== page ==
Hitchens on Free Speech

Updated on December 18, 2020 in General Stuff
6 on December 15, 2020

From time to time, when things seem discouraging, I go back and re-watch what I consider perhaps the most eloquent exposition on free speech in the modern era: Christopher Hitchens at the University of Toronto in 2006. The topic of the debate was provocative: “Be It Resolved: Freedom of Speech Includes the Freedom to Hate.”

Part of what I find so fascinating about that speech is that, in my view, Hitchens gets much wrong about religion. But in getting it wrong, he implicitly makes a larger point. That is, if one believes as I do that Hitchens is wrong about religion (“What if Falwell says you have to hate fags? Well, the bible says you have to hate fags.”) which is the stronger response? To seek to silence him, or to explain to him and others why he is wrong? I think it is self-evident that any attempt to silence him is a tacit concession that he is right.

Here is the full text from the speech:

FIRE! Fire, fire… fire. Now you’ve heard it. Not shouted in a crowded theatre, admittedly, as I realize I seem now to have shouted it in the Hogwarts dining room – but the point is made. Everyone knows the fatuous verdict of the greatly over­praised Justice Oliver Wendell Holmes, who, asked for an actual example of when it would be proper to limit speech or define it as an action, gave that of shouting “fire” in a crowded theatre.

It’s very often forgotten what he was doing in that case was sending to prison a group of Yiddish speaking socialists, whose literature was printed in a language most Americans couldn’t read, opposing President Wilson’s participation in the First World War and the dragging of the United States into this sanguinary conflict, which the Yiddish speaking socialists had fled from Russia to escape.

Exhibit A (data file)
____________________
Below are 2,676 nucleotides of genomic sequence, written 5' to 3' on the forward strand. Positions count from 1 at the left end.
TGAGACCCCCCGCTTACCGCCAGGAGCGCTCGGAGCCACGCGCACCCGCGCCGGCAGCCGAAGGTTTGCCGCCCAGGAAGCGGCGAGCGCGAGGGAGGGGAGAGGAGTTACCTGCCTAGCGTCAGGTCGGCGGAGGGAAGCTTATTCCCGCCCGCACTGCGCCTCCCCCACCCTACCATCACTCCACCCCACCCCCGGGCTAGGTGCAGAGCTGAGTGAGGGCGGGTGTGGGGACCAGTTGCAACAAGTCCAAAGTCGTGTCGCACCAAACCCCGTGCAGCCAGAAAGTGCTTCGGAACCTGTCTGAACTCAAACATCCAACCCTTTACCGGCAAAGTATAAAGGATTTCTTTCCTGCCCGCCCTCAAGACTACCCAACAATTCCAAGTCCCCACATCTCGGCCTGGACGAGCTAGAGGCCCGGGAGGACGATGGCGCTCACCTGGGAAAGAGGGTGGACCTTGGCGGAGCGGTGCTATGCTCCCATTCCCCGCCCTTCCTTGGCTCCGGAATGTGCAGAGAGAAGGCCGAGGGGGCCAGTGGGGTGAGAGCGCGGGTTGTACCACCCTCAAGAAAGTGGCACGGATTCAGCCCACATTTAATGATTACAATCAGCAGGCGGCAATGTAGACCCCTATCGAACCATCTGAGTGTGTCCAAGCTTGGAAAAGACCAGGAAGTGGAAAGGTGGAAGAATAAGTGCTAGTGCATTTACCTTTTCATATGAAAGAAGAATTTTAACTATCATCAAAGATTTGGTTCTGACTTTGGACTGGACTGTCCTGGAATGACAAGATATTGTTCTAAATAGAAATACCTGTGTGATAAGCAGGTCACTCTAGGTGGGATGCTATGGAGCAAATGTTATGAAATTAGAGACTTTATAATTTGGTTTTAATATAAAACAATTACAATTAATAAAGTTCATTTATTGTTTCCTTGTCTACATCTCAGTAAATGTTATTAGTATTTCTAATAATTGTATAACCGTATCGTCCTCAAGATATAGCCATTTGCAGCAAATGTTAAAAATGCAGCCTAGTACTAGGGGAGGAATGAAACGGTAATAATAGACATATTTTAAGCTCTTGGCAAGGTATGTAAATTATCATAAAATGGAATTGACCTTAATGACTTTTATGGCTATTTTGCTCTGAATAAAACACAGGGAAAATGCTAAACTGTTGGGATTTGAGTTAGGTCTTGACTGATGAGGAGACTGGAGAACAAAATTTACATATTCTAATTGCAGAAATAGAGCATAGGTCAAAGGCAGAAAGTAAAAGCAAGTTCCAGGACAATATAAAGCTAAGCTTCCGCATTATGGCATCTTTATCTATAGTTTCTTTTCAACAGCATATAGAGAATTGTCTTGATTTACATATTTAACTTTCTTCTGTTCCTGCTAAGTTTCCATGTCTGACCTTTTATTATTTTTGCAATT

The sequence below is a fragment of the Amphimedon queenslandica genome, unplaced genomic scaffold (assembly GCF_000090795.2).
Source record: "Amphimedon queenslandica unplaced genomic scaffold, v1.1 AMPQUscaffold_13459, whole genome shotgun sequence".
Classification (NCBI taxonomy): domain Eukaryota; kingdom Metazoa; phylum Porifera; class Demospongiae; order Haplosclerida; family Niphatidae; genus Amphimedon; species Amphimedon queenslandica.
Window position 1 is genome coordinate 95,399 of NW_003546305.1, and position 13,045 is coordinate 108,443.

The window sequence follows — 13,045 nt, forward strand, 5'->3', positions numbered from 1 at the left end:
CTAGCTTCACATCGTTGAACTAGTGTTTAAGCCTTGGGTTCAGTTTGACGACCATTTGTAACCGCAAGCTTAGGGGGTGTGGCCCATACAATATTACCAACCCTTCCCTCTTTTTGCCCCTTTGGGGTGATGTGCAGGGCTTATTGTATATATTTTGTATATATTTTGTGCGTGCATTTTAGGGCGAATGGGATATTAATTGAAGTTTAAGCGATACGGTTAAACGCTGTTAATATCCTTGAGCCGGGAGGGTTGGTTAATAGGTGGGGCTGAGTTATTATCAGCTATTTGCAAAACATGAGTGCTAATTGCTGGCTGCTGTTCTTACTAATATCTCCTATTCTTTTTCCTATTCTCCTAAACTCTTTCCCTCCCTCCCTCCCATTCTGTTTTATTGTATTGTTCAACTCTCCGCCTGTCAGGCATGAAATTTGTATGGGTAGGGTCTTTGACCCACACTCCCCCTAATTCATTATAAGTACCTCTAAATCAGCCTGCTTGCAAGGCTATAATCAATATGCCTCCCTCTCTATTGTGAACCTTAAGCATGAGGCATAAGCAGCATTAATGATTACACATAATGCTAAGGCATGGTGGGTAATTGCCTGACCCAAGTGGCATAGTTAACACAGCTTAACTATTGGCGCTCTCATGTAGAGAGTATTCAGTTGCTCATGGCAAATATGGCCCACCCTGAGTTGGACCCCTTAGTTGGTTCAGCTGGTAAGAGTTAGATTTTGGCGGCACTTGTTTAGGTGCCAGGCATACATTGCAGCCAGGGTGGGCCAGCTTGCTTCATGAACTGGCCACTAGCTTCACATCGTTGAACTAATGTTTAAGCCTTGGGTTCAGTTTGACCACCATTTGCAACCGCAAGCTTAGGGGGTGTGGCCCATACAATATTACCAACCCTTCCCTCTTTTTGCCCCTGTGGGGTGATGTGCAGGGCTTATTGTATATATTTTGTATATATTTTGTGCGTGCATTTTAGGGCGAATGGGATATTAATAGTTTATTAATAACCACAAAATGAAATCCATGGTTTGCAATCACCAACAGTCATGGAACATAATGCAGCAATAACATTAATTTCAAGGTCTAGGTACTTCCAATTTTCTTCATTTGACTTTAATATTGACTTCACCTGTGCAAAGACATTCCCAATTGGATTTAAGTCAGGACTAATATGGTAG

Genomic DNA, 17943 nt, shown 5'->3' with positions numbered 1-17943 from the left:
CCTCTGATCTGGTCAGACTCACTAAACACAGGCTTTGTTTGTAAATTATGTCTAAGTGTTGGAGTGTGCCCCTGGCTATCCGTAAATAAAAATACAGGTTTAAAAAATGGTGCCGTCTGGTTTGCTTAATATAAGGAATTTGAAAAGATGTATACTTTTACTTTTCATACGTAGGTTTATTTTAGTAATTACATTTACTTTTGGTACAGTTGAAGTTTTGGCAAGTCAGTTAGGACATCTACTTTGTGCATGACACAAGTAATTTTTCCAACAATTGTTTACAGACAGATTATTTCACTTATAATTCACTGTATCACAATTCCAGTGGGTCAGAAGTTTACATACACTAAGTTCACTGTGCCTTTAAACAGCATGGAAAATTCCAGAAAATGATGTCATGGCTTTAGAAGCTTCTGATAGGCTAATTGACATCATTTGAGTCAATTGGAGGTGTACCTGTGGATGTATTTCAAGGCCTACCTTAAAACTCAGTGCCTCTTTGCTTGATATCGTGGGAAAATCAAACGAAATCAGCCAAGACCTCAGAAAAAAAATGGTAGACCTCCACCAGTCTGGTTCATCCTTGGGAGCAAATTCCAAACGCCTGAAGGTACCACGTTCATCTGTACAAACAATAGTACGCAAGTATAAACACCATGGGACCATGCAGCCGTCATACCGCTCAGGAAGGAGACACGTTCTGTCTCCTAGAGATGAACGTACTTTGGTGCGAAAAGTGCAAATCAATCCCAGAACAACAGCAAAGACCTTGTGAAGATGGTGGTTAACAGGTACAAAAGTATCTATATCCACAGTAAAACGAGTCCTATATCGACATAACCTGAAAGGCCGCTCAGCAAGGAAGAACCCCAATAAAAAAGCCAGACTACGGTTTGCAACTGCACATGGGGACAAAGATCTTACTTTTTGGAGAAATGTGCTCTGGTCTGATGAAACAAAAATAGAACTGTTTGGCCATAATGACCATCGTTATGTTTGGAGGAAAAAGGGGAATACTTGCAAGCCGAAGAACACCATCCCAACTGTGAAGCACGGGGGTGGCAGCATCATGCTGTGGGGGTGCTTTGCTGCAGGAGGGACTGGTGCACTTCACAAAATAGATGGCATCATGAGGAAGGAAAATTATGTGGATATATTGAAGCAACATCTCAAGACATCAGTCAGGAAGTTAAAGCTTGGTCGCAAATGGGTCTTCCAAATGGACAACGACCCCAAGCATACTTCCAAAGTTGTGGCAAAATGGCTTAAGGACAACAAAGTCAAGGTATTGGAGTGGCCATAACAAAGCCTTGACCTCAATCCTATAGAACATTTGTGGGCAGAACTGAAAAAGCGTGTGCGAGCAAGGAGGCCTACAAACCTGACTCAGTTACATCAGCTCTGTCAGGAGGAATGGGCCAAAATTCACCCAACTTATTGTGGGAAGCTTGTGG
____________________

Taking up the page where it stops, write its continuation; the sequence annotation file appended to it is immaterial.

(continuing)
In fact it could be just as plausibly argued that the Yiddish speaking socialists, who were jailed by the excellent and over­praised Judge Oliver Wendell Holmes, were the real fire fighters, were the ones shouting “fire” when there really was a fire, in a very crowded theatre indeed.

And who is to decide? Well, keep that question if you would –ladies and gentlemen, brothers and sisters, I hope I may say comrades and friends– before your minds.

I exempt myself from the speaker’s kind offer of protection that was so generously proffered at the opening of this evening. Anyone who wants to say anything abusive about or to me is quite free to do so, and welcome in fact, at their own risk.

But before they do that they must have taken, as I’m sure we all should, a short refresher course on the classic texts on this matter. Which are John Milton’s Areopagitica, “Areopagitica” being the great hill of Athens for discussion and free expression. Thomas Paine’s introduction to The Age of Reason. And I would say John Stuart Mill’s essay On Liberty in which it is variously said

–I’ll be very daring and summarize all three of these great gentlemen of the great tradition of, especially, English liberty, in one go:–